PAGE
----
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Bushs AmeriCorps Fraud


Politicians have long used moral doggerel to make citizens docile. Though President Bush is often verbally inept, he has hit the same chords his predecessors played to sway Americans to glorify government workers as moral icons worthy of gratitude and respect.

Two months after the 9/11 attacks, Bush announced that he was expanding AmeriCorps and that all of us can become a September the 11th volunteer by making a commitment to service in our own communities. Bush had long been a fan of AmeriCorps, flaunting his enthusiasm for it during the 2000 presidential campaign as proof of his compassionate conservatism.

AmeriCorps was started by President Clinton in 1993 to hire a legion of people to perform federally designated good deeds. In Mississippi, AmeriCorps members went door to door to recruit people for food stamps. In Buffalo, New York, AmeriCorps members helped run a program that gave children $5 for each toy gun they brought in. In Southern California, AmeriCorps members busied themselves foisting unreliable, ultra-low-flush toilets on poor people. In San Diego, AmeriCorps recruits carried out an undergarment drive to collect used bras and pantyhose for a local womens center.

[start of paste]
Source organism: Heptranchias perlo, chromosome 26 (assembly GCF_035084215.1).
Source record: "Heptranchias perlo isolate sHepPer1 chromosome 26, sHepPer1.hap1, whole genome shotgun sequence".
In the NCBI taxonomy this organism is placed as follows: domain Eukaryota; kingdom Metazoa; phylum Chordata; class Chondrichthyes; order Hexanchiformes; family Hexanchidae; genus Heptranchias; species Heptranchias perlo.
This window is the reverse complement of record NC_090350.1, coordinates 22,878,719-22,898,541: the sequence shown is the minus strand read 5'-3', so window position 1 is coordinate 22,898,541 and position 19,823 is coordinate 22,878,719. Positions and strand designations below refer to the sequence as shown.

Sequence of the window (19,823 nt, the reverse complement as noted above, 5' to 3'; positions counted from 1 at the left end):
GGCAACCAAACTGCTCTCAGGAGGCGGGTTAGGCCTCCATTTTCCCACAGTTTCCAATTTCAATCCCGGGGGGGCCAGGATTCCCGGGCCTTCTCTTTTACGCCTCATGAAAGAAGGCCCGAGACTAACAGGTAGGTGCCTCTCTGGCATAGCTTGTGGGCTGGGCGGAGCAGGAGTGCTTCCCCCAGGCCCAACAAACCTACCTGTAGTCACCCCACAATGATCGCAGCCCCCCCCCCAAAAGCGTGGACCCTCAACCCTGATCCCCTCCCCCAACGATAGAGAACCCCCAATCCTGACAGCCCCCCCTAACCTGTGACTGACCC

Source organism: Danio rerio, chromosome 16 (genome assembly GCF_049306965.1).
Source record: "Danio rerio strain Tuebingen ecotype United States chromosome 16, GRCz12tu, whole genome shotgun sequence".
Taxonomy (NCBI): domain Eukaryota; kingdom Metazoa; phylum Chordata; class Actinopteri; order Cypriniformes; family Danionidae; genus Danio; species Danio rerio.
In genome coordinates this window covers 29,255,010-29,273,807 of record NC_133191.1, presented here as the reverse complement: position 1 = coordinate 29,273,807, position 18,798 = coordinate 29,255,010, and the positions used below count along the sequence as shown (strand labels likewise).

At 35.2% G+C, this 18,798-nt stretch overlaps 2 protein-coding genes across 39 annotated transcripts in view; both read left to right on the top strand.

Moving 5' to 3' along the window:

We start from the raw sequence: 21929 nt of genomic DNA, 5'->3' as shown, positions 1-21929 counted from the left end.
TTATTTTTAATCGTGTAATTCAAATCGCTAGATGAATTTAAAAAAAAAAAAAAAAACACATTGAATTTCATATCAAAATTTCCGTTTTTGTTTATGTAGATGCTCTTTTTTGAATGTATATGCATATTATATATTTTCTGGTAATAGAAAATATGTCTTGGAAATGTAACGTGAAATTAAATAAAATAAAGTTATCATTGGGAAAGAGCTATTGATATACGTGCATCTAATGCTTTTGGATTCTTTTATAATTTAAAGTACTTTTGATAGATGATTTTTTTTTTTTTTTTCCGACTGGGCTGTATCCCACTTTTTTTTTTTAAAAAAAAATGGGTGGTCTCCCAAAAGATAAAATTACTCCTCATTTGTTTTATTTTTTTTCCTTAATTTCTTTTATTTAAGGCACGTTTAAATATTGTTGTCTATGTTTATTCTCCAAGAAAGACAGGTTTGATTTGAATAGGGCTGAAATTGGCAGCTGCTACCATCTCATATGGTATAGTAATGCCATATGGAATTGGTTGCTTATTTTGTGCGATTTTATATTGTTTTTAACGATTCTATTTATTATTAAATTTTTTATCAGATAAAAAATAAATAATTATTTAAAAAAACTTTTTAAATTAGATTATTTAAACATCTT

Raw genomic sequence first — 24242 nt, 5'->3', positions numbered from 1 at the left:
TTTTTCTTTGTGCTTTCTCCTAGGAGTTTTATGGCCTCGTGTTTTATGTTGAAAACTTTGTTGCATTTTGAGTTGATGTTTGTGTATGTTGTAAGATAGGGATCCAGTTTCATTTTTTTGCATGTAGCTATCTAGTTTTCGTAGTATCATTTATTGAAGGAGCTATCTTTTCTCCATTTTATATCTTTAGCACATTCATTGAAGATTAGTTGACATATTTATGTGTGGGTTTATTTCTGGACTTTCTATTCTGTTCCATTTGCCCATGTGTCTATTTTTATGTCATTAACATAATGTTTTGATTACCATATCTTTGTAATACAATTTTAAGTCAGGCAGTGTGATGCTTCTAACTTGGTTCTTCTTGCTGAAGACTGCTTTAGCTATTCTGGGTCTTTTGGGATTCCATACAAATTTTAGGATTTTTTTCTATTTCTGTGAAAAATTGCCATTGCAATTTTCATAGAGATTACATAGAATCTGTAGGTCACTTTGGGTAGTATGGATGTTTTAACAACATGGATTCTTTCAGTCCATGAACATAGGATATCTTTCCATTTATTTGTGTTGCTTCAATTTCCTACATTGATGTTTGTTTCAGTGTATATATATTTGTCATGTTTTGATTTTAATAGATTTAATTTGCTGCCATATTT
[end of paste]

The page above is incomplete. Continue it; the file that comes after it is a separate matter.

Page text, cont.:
At the time Bush took office, many conservatives viewed AmeriCorps as incorrigible and demanded its abolition. Bush was far more interested in politically exploiting the program to showcase his own benevolence.

For their 1,700 hours of service, AmeriCorps members receive roughly $16,000 a year in cash and benefits, including a $4,725 education award that can be used for college costs or paying off college loans. Many AmeriCorps members are unskilled and earn more on the federal payroll than they would in private employment.

Bush hails AmeriCorps members, despite their paychecks, as volunteers. The agency refers to its recruits as stipended volunteers. The political exploitation of the volunteer label epitomizes the false piety that has always seeped from AmeriCorps.
A legacy of ineffectiveness

In most areas of AmeriCorps activity, its effect is negligible at best:

  • In Louisiana, AmeriCorps members passed out free gun locks at Wal-Mart stores.
  • A team of 80 AmeriCorps members spent more than 20,000 hours hoeing corn and doing other tasks at the Garfield Farm Museum outside Geneva, Illinois.
  • AmeriCorps member Adrienne Blauser led a campaign to persuade the Idaho Transportation Department to rename parts of two state highways the Sacajawea Historical Byway.
  • An AmeriCorps member helped organize a Pink Prom, the first gay youth dance in Snohomish County, Washington.